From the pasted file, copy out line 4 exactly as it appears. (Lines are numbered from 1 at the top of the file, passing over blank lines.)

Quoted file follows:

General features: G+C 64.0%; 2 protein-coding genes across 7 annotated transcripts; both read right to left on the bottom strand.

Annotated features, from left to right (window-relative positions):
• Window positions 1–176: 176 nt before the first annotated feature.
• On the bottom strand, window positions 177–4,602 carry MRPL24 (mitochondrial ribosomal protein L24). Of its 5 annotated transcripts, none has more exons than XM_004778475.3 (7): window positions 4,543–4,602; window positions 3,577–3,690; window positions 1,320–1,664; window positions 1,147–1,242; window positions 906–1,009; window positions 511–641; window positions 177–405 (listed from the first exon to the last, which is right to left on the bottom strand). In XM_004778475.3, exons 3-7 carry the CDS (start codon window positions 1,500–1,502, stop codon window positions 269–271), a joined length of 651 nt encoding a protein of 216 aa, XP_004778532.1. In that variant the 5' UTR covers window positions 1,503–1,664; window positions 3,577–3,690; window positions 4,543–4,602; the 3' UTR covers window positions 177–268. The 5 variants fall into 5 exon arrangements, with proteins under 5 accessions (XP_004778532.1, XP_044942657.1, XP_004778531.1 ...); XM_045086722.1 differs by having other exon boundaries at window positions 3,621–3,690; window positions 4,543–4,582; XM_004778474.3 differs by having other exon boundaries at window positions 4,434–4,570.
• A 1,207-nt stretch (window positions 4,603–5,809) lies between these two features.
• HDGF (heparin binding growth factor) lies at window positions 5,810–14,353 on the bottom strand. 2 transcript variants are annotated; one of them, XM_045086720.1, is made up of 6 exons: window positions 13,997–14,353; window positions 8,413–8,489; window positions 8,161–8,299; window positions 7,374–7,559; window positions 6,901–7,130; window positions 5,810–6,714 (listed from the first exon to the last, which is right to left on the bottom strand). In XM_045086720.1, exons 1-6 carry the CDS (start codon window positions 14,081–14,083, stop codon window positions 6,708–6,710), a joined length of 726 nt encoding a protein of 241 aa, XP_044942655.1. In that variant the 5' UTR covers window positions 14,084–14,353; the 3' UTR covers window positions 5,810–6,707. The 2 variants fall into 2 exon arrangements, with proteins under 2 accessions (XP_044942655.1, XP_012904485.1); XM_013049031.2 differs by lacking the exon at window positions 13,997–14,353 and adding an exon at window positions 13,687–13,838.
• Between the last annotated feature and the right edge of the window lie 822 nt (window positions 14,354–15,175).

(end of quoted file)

• On the bottom strand, window positions 177–4,602 carry MRPL24 (mitochondrial ribosomal protein L24). Of its 5 annotated transcripts, none has more exons than XM_004778475.3 (7): window positions 4,543–4,602; window positions 3,577–3,690; window positions 1,320–1,664; window positions 1,147–1,242; window positions 906–1,009; window positions 511–641; window positions 177–405 (listed from the first exon to the last, which is right to left on the bottom strand). In XM_004778475.3, exons 3-7 carry the CDS (start codon window positions 1,500–1,502, stop codon window positions 269–271), a joined length of 651 nt encoding a protein of 216 aa, XP_004778532.1. In that variant the 5' UTR covers window positions 1,503–1,664; window positions 3,577–3,690; window positions 4,543–4,602; the 3' UTR covers window positions 177–268. The 5 variants fall into 5 exon arrangements, with proteins under 5 accessions (XP_004778532.1, XP_044942657.1, XP_004778531.1 ...); XM_045086722.1 differs by having other exon boundaries at window positions 3,621–3,690; window positions 4,543–4,582; XM_004778474.3 differs by having other exon boundaries at window positions 4,434–4,570.